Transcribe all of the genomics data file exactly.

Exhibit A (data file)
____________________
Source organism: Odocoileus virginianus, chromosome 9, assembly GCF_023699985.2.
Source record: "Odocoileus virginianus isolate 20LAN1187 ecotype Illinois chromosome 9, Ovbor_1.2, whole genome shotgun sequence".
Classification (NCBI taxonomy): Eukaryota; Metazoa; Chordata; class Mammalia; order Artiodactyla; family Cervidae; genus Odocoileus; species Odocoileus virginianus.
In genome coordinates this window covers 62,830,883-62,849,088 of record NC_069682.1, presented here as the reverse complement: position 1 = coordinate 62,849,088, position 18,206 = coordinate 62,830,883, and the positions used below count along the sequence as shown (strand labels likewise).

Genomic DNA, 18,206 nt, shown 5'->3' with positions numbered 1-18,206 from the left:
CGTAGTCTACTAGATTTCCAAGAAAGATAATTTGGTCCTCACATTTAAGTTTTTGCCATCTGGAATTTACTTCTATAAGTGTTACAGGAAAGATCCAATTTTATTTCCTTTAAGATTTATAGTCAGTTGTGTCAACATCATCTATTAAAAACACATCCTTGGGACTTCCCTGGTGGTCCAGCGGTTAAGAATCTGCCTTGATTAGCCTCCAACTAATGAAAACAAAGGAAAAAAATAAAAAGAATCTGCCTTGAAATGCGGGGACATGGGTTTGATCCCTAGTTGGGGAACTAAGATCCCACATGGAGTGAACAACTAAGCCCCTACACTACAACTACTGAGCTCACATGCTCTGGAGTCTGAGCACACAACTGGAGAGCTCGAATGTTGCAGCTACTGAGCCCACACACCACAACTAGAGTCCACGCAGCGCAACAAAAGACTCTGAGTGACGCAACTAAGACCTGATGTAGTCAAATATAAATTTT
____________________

Source organism: Odocoileus virginianus, chromosome 9, assembly GCF_023699985.2.
Source record: "Odocoileus virginianus isolate 20LAN1187 ecotype Illinois chromosome 9, Ovbor_1.2, whole genome shotgun sequence".
Classification (NCBI taxonomy): Eukaryota; Metazoa; Chordata; class Mammalia; order Artiodactyla; family Cervidae; genus Odocoileus; species Odocoileus virginianus.
In genome coordinates this window covers 62,830,883-62,849,088 of record NC_069682.1, presented here as the reverse complement: position 1 = coordinate 62,849,088, position 18,206 = coordinate 62,830,883, and the positions used below count along the sequence as shown (strand labels likewise).

Genomic DNA, 18,206 nt, shown 5'->3' with positions numbered 1-18,206 from the left:
CGTAGTCTACTAGATTTCCAAGAAAGATAATTTGGTCCTCACATTTAAGTTTTTGCCATCTGGAATTTACTTCTATAAGTGTTACAGGAAAGATCCAATTTTATTTCCTTTAAGATTTATAGTCAGTTGTGTCAACATCATCTATTAAAAACACATCCTTGGGACTTCCCTGGTGGTCCAGCGGTTAAGAATCTGCCTTGATTAGCCTCCAACTAATGAAAACAAAGGAAAAAAATAAAAAGAATCTGCCTTGAAATGCGGGGACATGGGTTTGATCCCTAGTTGGGGAACTAAGATCCCACATGGAGTGAACAACTAAGCCCCTACACTACAACTACTGAGCTCACATGCTCTGGAGTCTGAGCACACAACTGGAGAGCTCGAATGTTGCAGCTACTGAGCCCACACACCACAACTAGAGTCCACGCAGCGCAACAAAAGACTCTGAGTGACGCAACTAAGACCTGATGTAGTCAAATATAAATTTT